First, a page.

Sunday, 24 January 2016

The Best Comics of 2015 & Other Musings

It’s been a tough year on so many levels. I got a new job in December 2014 and things have been getting gradually more busy since. I haven’t read as much as I wanted once things kicked into place in June as a result of that and I suspect life will get busier next year as my wife and I are expecting our first child. It’s a wild and overwhelming experience. I’m gonna go out on a limb here and say that I’ll have even less time come May to waste talking at the vast emptiness of the Internet about comic books. We’ll see what happens. It's not time to throw the towel down just yet.

So, self-congratulations are in order, I think I improved my writing (slightly). Here are some of my best pieces from 2015 according to a panel consisting of only myself:
Not too bad, I'm proud of the political stuff I wrote. «the piece on Malachi Ward's Ritual Three and Steph Hill's A Brief, Accurate Graphic History of the Environmental Movement (Mostly in Canada) were some of my best I believe. This year also marked the first time I wrote for an external website. I wrote something for the Hooded Utilitarian roundtable on Joss Whedon. I'm not sure if it was any good, but some people commented, so that's more than I can say about this blog. That's gotta amount to something.
Anyways, without further ado, here is my selection for the best of 2015 in various categories

Best single issues

Copra #21 by Michel Fiffe
Frontier #7 by Jillian Tamaki

I wanted to include a single issue here, but I had to stretch it to two and I’ll explain why. I wanted an issue that could be read and enjoyed on its own terms, a stand-alone comic if you will, and of those, I feel as though the only comic that met that definition was Frontier #7 by Jillian Tamaki. The story follows the rise and fall of a mysterious cult. It charts the way an internet viral phenomenon affected millions until the hype died down and all that was left was a few people following it through to the very end. It was one of the most memorable things I've read all year. A very immersive done-in-one story that was wonderfully illustrated. The shades of blue gave the whole issue this eery, otherwordly vibe and made it a fantastic read.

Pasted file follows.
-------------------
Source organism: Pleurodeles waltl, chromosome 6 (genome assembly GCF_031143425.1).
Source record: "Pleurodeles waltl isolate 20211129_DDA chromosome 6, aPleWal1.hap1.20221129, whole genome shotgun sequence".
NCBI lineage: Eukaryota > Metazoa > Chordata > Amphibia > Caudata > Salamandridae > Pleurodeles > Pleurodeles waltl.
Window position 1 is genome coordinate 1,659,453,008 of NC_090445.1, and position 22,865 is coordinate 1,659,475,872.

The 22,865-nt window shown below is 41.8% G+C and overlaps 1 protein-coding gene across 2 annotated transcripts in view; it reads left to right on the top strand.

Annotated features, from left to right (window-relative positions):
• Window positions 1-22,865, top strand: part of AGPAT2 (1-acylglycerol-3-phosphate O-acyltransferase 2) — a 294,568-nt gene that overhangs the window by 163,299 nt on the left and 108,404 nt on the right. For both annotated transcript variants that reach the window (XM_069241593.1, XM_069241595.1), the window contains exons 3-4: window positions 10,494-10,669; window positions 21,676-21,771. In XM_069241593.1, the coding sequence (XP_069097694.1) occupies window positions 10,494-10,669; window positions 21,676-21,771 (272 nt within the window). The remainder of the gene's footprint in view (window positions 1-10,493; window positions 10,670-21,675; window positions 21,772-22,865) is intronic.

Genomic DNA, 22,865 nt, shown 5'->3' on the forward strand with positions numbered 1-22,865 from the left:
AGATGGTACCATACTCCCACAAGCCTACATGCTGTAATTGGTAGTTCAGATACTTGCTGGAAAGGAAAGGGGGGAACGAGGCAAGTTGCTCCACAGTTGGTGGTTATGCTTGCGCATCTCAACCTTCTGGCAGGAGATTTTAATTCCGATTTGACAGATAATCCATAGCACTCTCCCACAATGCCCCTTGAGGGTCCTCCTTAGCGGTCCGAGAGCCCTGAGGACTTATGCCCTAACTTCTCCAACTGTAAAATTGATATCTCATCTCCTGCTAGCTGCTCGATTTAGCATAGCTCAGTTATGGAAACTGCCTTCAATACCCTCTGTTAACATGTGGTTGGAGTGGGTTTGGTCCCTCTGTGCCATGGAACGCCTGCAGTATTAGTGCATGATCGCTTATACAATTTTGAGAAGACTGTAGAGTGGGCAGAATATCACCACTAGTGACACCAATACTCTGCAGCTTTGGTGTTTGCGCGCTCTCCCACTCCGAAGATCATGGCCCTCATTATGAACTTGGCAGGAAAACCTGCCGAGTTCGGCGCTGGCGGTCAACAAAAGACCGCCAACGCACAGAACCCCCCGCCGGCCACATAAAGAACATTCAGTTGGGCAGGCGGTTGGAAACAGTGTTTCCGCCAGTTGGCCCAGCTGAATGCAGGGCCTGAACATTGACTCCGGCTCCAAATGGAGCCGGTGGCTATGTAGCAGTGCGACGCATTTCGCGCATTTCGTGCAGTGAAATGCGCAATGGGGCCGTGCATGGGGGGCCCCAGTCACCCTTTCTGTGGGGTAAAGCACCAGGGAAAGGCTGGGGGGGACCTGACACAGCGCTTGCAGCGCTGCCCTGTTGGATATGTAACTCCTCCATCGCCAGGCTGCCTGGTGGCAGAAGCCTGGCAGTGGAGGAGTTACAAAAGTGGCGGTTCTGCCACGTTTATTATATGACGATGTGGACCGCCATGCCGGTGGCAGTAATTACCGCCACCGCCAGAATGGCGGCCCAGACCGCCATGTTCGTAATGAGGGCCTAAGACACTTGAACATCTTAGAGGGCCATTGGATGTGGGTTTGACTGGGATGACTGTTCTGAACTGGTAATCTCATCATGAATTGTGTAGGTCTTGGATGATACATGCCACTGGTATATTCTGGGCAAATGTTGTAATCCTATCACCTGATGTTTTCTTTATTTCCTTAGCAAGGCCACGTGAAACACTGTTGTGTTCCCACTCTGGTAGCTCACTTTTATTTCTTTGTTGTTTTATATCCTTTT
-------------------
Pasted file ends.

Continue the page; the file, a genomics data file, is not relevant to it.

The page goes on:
But at the same time, it’s hard to overlook the experience I had reading the showdown issue of Copra. From the beginning of the series, this one character wants to avenge his family and find their killers. He does confront that man once in issue #13, but it’s only a part of that issue. In #21, it’s the whole issue. The violence is explicit. It’s raw, visceral, and there’s this energy to it that`s just incredible. The action sequences are well-done and there’s a sense that the characters are getting tired as the fight goes on. It’s incredible. One of the best issues so far. That first page is a thing to behold. It’s interesting too, since I’d place #14 in the best comics of 2014 and this issue works well but for completely different reasons. #14 is slow, deliberately showing WIR’s sense of alienation and withdrawal from his previous life after seeing the violence of the first arcs. It all builds to one very personal confrontation that is resolved quickly, methodically, as if violence was a no-brainer to end conflicts. Issue #21 is all about action. There’s no slow-building; it’s two characters with a history methodically pounding on each other using everything they have in a very innovative way. This goes to show the storytelling strength of Michel Fiffe. This made it all the more personal with his monthly letter at the back where he talks about the loss of his father.